From the rock bottom start of a company to its apex of online business management spheres, it is important to think well, move fast, and kill quick. This connects with being able to predict future downtime and network infrastructure failure. To think well is to anticipate that something could go wrong with the infrastructures. To move fast is make the moves necessary to avoid the anticipated failures. To kill quick is to overhaul the chances of the anticipated failures with immediate effect.
As much as you make your network as predictable as though you could smell the rat, as Murphy’s law has it, if something has to go wrong, it will definitely go wrong. Now, make no mistake about that. For the most part, the failures happen when you least expect; you know, like just when you feel safest. Then fair is foul and foul is fair.
Some network failures that can occur are slow internet connection, high latency rates, and issues with bandwidth and bugs.
Although you may be confident about your infrastructure setup, you must prepare yourself against the rainy obstacles. IT companies all over the world are doing the same, breaking their teams into the technicalities involved in responsive, proactive network monitoring in today’s IT world.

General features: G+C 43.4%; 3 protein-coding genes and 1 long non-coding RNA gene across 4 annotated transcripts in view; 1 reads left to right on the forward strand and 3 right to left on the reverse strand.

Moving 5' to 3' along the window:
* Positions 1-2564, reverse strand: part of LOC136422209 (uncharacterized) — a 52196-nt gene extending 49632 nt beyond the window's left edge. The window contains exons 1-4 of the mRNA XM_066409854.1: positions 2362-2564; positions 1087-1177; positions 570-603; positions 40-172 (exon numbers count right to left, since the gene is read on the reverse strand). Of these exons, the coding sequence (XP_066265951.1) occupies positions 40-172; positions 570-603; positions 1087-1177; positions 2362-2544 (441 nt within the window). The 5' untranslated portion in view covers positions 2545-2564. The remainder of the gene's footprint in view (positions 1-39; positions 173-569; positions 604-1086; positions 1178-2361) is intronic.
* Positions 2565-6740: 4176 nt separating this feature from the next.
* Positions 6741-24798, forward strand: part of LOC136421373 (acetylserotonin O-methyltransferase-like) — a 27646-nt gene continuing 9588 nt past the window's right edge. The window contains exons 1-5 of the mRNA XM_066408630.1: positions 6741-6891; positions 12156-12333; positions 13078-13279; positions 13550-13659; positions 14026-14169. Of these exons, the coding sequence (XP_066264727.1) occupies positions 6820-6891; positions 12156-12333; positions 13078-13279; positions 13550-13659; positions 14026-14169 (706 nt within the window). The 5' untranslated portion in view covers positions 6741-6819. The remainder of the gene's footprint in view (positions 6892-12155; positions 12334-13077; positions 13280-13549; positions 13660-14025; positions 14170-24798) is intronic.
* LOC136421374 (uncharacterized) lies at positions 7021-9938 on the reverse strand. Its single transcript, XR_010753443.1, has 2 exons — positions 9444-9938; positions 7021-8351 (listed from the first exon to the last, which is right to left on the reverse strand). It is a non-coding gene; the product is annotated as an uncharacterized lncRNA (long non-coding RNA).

The think well, move fast, and kill quick approach to proactive network monitoring highlighted at the start of this article. Thus it is designed to help individuals, IT companies, and business owners who run their private network servers prepare for disasters.
Think Fast- this part of the approach is called identifying problems and finding alternatives. For instance, if you have unauthorised users operating on your network facilities and using up your bandwidth, you need to stop them. You need to think of what tools to use to determine who is at fault. Some of the tools are SYSLOG , NMAP, TRACERT for windows and traceroute for LINUX ,NAGIOS, etc. Think of the best of the tools to use for the moment. You’ve got quite a number of alternatives available such as using firewalls to filter packets or deny unauthorised users access, use deny host and PKI to secure SSH, change default ports to servers, or close all ports on sendmail and open only the submission port, to mention but a few. You’ve got quite a lot of options available. One more thing, you should understand that making wrong of the option to use could create a cycle of problems and create unnecessary ones as well..
For the most part, move fast when you don’t have options available. Learn to improvise. Come up with solutions when nobody can see one. Your server is down; some kinda server bug issues you haven’t experienced before. You’ve got a situation you probably haven’t found yourself in before, don’t get stuck, and find a way out.
Finally, kill quick. Once you have completed two processes highlighted above, act fast and thwart the threats and attack from the unauthorised.
For an individual or a company which owns a network facility, sitting back and watching arms is an ill wind and it just won’t blow any good. So start taking your responsive, proactive network monitoring to the next horizon.